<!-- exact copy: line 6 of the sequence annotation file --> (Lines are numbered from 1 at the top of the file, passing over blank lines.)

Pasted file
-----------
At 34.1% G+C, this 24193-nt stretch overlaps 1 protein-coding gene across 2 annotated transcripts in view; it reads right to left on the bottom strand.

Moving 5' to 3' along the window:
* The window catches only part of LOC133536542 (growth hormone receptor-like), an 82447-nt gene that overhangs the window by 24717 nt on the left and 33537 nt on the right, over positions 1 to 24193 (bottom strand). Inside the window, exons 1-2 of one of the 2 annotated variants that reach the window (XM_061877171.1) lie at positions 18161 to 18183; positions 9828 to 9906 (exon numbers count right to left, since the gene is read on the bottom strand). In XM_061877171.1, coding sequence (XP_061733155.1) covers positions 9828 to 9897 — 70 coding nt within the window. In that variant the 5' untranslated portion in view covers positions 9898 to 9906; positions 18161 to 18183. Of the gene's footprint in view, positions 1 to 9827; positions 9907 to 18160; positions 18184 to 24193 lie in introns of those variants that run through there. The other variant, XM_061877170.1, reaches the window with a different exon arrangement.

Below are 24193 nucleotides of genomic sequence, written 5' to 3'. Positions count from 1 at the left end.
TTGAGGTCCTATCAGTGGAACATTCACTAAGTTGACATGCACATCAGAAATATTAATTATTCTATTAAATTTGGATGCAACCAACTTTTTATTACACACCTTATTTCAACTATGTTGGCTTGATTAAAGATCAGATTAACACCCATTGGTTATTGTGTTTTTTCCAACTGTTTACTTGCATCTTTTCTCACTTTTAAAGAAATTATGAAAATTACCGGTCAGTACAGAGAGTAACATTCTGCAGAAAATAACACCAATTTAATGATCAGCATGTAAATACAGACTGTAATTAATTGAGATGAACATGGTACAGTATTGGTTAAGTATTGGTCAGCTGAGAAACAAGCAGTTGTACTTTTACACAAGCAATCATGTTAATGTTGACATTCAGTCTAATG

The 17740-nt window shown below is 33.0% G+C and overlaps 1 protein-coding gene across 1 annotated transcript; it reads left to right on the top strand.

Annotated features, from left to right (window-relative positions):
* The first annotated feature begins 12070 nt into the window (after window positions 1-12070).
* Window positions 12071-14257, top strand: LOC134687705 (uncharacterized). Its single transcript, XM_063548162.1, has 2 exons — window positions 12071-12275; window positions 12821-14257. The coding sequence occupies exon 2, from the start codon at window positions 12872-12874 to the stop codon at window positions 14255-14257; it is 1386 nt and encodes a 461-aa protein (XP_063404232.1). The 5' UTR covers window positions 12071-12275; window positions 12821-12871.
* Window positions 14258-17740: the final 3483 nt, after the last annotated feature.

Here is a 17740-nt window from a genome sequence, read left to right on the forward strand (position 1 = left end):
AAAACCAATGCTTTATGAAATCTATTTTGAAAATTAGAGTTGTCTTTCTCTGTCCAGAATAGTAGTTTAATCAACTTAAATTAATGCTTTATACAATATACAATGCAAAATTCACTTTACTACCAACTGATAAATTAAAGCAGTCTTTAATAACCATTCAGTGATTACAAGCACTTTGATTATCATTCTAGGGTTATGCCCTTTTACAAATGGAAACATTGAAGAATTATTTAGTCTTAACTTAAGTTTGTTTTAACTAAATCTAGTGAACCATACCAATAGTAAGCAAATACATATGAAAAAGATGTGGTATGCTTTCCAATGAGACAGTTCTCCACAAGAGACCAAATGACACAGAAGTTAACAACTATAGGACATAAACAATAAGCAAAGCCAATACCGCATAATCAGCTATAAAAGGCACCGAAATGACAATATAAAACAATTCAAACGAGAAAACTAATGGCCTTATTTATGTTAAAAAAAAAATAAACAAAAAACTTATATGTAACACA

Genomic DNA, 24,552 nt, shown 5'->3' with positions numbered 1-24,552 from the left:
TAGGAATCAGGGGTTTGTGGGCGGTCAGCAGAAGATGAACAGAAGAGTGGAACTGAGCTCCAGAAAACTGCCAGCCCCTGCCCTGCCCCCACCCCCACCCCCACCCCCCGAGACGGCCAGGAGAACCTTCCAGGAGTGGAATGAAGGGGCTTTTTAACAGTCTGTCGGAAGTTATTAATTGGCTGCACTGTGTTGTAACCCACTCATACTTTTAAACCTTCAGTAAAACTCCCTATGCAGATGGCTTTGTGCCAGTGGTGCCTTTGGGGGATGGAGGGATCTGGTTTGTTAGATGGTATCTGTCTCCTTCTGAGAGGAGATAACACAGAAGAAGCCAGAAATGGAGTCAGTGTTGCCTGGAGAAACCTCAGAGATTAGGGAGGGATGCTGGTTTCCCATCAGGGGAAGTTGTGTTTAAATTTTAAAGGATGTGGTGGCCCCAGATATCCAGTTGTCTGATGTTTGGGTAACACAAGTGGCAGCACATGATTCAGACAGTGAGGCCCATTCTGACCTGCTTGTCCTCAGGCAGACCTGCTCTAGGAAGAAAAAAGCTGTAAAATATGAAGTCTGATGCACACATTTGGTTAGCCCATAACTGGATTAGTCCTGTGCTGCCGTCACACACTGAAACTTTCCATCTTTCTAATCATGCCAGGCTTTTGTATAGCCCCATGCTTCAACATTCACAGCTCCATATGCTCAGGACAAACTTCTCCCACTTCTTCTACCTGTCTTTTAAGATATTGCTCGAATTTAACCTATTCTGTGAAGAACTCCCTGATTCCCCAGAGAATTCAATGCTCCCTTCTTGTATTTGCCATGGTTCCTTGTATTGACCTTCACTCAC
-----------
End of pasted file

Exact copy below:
The 17740-nt window shown below is 33.0% G+C and overlaps 1 protein-coding gene across 1 annotated transcript; it reads left to right on the top strand.